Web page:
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portrait of Andy Baker

Andy Baker

Marketing & Communications Manager For Downtown STL, Inc.

Corporate Communications, Minored in Integrated Marketing

Graduated in 2015 & 2017

Explain your career path

In Graduate School I studied Public Administration. As part of my requirements for Grad School, I was required to complete an internship. In the summer of 2017, I landed an internship with a nonprofit organization in the city of St. Louis called Downtown STL, Inc. I was the marketing intern for the summer. Towards the end of my internship, I was offered a full-time position as the Marketing Associate for the organization. This was a wonderful start for me as I was finishing up my Masters. The position allowed me to use both of my degrees. In undergrad, I majored in Corporate Communications and my Masters was in Public Administration. Doing marketing for a nonprofit allowed me to gain experience in both areas of study.

The Marketing Associate position allowed me to take what I had learned in the classroom and apply the content to everyday life. My job tasks were very wide in range, which exposed me to a variety of challenges and obstacles. I managed 6 separate social media accounts across various platforms. I helped create a series of events targeted at interns in the St. Louis region as a talent recruitment and retention tactic. I planned, promoted, and managed various events that our organization puts on, including a very popular summer time concert series in Downtown.

I held this title from September 2017 when I was hired until August of 2018. The Marketing Associate position had such a wide range of tasks, which I enjoyed. In August 2018 I was promoted to Marketing & Communications Manager, where I continue many of the same tasks and job duties as I did in the past, but I also take on more responsibility. I now oversee the organization's outsourced marketing and work with our agency of choice on making sure all of the organizations marketing and messaging needs are accounted for.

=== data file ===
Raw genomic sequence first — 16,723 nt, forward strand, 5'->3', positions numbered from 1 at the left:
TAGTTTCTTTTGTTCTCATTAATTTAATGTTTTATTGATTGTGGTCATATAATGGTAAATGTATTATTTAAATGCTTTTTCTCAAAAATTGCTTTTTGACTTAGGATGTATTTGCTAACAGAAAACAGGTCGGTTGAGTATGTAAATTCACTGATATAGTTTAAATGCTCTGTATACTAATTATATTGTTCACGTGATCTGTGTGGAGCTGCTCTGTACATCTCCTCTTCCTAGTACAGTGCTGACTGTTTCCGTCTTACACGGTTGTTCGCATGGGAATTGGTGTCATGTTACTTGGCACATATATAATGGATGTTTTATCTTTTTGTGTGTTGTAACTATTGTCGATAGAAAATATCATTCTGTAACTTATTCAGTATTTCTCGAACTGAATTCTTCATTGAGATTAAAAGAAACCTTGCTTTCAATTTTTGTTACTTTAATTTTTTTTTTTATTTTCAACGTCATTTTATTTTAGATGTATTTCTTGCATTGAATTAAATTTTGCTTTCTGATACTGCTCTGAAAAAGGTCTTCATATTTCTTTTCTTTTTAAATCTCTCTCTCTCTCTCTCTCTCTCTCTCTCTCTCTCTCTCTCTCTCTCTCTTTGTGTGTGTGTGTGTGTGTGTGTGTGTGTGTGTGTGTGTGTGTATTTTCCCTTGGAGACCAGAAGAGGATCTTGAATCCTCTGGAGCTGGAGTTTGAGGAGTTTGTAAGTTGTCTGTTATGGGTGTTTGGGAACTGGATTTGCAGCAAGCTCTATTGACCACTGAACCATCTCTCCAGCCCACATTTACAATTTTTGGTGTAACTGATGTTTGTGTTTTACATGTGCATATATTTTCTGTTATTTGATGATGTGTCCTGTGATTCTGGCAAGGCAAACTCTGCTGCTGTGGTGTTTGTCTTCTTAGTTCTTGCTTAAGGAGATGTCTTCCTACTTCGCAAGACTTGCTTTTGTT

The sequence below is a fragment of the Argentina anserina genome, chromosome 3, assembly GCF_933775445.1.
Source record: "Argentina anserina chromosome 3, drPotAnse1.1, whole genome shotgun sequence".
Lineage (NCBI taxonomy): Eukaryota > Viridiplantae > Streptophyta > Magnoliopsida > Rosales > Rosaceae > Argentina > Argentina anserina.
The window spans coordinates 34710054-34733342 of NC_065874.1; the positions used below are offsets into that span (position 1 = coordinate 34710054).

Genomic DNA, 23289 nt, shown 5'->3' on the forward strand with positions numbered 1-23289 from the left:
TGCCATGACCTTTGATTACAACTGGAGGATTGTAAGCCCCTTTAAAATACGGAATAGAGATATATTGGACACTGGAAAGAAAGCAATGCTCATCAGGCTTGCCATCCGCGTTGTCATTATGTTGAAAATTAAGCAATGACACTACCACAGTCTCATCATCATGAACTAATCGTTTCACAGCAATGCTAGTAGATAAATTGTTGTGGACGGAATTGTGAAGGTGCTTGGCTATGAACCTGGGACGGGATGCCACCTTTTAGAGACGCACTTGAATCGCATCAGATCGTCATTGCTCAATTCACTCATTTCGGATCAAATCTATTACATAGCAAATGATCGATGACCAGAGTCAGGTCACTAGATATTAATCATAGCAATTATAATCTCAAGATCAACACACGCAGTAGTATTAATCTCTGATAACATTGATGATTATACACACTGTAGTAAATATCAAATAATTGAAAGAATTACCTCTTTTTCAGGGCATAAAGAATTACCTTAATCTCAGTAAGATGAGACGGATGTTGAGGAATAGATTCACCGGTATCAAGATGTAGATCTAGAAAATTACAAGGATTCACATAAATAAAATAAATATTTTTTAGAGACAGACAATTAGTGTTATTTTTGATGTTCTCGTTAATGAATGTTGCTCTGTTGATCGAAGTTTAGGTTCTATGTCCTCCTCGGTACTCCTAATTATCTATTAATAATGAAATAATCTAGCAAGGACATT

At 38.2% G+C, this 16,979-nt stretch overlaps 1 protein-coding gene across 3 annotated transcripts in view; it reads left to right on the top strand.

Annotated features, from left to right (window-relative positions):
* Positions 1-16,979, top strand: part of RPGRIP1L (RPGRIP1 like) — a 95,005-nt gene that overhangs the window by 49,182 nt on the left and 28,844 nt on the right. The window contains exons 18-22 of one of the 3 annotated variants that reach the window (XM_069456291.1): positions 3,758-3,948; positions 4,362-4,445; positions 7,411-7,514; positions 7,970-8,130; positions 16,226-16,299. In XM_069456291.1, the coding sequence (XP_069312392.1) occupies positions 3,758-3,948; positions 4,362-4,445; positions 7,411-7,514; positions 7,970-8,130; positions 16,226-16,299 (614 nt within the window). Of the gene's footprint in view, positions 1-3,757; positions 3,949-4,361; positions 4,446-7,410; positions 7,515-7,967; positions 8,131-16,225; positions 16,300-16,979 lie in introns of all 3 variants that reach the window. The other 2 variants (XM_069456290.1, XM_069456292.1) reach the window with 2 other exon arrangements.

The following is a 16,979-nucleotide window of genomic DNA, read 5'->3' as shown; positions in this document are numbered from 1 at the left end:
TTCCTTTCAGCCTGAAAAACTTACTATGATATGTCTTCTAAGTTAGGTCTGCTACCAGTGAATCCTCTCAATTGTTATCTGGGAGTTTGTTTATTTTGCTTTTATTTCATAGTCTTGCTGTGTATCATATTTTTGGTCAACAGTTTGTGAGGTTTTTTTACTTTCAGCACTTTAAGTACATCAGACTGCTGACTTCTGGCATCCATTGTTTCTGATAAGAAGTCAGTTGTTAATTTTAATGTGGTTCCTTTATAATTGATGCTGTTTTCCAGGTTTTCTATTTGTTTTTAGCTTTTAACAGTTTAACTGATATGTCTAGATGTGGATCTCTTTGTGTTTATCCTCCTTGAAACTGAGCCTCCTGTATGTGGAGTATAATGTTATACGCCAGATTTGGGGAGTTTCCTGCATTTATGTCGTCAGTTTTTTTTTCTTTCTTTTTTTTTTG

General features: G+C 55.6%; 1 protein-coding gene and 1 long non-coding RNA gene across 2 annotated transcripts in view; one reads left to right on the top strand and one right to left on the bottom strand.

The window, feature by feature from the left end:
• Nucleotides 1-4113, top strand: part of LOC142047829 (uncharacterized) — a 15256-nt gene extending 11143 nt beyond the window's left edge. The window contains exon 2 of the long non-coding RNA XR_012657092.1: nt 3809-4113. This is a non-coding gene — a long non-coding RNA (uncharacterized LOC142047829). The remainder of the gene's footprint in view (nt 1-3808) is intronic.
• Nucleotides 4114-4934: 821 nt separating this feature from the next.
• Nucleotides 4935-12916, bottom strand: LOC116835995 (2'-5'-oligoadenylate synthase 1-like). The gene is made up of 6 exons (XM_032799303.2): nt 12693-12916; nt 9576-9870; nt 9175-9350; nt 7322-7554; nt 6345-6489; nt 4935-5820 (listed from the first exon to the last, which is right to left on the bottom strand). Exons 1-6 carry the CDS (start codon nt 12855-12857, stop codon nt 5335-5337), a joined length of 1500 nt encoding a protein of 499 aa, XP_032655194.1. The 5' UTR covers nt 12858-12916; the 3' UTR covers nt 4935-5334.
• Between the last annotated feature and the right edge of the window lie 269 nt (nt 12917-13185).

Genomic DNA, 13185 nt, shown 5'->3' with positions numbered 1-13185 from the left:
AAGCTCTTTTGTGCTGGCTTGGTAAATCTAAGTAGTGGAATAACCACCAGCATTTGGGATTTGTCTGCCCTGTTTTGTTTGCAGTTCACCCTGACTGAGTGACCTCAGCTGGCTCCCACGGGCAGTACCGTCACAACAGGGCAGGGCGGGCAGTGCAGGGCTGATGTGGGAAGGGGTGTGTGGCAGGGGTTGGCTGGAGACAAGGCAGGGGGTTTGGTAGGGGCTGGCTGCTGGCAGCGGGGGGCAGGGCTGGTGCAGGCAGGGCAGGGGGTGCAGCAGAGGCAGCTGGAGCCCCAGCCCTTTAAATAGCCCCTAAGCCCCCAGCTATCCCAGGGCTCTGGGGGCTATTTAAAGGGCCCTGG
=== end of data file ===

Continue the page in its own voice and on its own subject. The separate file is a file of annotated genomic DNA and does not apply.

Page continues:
What was your major at Southeast and what led you to that?

I graduated in 2015 with my liberal arts degree. I majored in Corporate Communications and minored in Integrated Marketing. I wasn't sure what I wanted to do beyond graduation and I felt this particular major allowed me to develop a very wide range of skills that I would be able to use in a wide spectrum of industries. Verbal and written communication is applicable in just about every field and it was certainly an area I wanted to grow in.

After graduation, in 2015, I accepted a Graduate Assistant at Southeast as the Graduate Hall Director for Greek Housing. I studied Public Administration and in 2017 I graduated with my Masters. Not knowing what career path I wanted to take, the additional 2 years studying Public Administration and working as a Grad Assistant helped me develop my skills even further before entering the workforce.

Why did you choose to attend Southeast?

I chose to attend Southeast because it was the perfect size campus for me and it was extremely affordable. My first impression was that the campus was very beautiful and lively. It seemed like there was a lot going on when I visited and the energy was positive. I had no doubt it was the right school for me.

Who influenced you most during your time at Southeast?

I have had several wonderful mentors throughout my time at Southeast. College is a time where people develop so many life skills. The people who are there to influence you, for better or for worse, really do shape you as an adult.

Dr. Bruce Skinner has been one of the most influential mentors in my young adult life. I met Bruce on my very first day of classes, in my very first class at Southeast. He was teaching the UI100 course to first year students. Initially, I was not a fan of him and did not look forward to having him as a teacher. I've told him this before, but I thought he was mean and intimidating. As the semester went on I quickly realized that nobody cares more about students and the experience they have at Southeast than Dr. Bruce Skinner. As the then Director of Residence Life, he wanted (and still wants) every student to leave Southeast with a positive, campus and educational experience. Bruce taught me that the biggest part of learning is challenging yourself and your thinking. Bruce pushes students to see the best in themselves and to take on new experiences. I benefited in many areas of my life from Bruce as our relationship developed on campus over the next 6 years. Today, I still consider Bruce a mentor, but I also fortunate to call him my friend.